I had a snow day today, our 374th since January (it seems). And, since I had an exam yesterday and am currently in the WHEEE I DON'T HAVE TO WORRY ABOUT STUDYING FOR AT LEAST ANOTHER FEW DAYS!!! phase, I sat my derriere right down on the couch and did nothing for most of the afternoon.
And it was glorious.
I caught up on a few episodes of season 4 of Call the Midwife. I went down rabbit hole after rabbit hole on the internet. I drank tea. I pet the cats. And, at one point, I stopped and marveled at how good it felt to be able to sit and do nothing without feeling anxious. To actually feel happy and relaxed, and comfortable just with myself. And I credit that all to a wonderful little television show called THE WEST WING (said with a dramatic voice). (Okay, it doesn't get all the credit, but it gets a good chunk of credit, so let's just go with that, okay?)
But seriously. In a period of my life where I was overcome with anxiety and depression, feeling terrified and alone and utterly lost, I watched the first episode on Netflix completely on a whim.
And then I watched the second episode.
And then I watched the third episode.
And it became my nightly ritual to watch an episode before bed, and suddenly that time at night that had felt the most terrifying and lonely and sad suddenly became not so terrifying and lonely and sad. I imposed my own little bedtime routine: wash face, brush teeth, contacts out, glasses on, c'mere, Jed Bartlet. I lived for that bedtime routine. It became such a comfort, such a solid and safe part of my day that eventually, daytimes got a bit easier too. I watched every single episode of that show in three months and loved every minute of it. It was free therapy alongside my real (not free) therapy. And oh, good grief, you'd better believe I cried my eyes out when it was over.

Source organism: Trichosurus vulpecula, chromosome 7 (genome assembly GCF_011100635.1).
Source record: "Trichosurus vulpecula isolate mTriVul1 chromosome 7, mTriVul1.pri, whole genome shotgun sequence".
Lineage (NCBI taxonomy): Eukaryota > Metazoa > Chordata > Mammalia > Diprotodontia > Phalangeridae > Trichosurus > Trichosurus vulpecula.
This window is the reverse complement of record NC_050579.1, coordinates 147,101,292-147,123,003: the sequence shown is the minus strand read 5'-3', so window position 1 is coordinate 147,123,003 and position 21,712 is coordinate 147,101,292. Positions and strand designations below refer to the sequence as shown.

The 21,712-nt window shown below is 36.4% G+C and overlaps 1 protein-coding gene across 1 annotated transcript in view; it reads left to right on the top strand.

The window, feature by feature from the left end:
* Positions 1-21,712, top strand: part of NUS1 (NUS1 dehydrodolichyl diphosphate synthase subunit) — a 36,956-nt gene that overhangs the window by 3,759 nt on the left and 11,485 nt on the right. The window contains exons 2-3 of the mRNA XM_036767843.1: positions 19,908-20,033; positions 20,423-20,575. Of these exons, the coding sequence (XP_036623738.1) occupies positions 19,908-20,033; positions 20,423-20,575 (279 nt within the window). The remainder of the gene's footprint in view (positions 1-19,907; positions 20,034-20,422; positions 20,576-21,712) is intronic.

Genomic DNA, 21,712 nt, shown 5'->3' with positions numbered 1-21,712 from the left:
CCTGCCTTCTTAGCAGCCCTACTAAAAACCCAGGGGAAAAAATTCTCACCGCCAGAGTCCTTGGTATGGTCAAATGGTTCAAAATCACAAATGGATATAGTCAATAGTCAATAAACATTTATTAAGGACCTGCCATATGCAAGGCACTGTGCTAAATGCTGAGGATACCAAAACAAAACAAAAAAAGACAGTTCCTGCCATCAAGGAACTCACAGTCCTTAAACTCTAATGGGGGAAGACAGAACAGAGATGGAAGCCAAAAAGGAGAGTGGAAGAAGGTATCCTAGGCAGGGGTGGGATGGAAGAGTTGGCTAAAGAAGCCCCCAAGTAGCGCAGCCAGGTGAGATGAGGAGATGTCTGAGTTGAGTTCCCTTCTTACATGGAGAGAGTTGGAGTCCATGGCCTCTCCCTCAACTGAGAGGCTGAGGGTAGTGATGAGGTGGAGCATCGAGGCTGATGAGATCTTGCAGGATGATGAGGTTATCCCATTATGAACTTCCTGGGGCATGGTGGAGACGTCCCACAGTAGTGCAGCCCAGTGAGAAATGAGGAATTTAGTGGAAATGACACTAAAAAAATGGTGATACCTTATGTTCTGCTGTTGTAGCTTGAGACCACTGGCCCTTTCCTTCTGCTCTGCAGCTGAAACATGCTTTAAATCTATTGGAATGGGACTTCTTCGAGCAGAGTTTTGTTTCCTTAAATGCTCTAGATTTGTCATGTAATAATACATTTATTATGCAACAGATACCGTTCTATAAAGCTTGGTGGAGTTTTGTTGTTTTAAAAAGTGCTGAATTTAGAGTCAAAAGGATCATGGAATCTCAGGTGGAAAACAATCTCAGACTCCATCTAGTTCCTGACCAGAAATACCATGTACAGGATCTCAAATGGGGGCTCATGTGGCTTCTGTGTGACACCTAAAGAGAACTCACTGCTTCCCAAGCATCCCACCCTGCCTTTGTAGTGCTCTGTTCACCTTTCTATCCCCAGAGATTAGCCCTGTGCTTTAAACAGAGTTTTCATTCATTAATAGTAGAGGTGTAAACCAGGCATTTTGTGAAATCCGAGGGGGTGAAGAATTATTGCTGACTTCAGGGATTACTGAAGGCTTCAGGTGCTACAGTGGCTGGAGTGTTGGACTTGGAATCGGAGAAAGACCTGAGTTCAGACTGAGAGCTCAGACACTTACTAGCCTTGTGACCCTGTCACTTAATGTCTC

I did have some anxiety thinking of what would happen when it was over. But at that point, time and therapy and friendship had worked its magic and I was doing better. My nightly routine that had buoyed me through so many days had worked — the storm was subsiding, and I was still standing.
And I found myself not so scared of being alone. Even enjoying it, really. Now I'm fiercely protective of my alone time. I crave it, and enjoy it 99.7% of the time. I have my morning rituals and my evening rituals and they start and end my day on such comfortable notes. And with that comfort and knowledge of stability, I'm able to break those routines every once in a while, knowing I can always go back to them. It's been so freeing, still, two years since I watched that first episode.
And that's how Jed Bartlet and his crew helped me find myself again.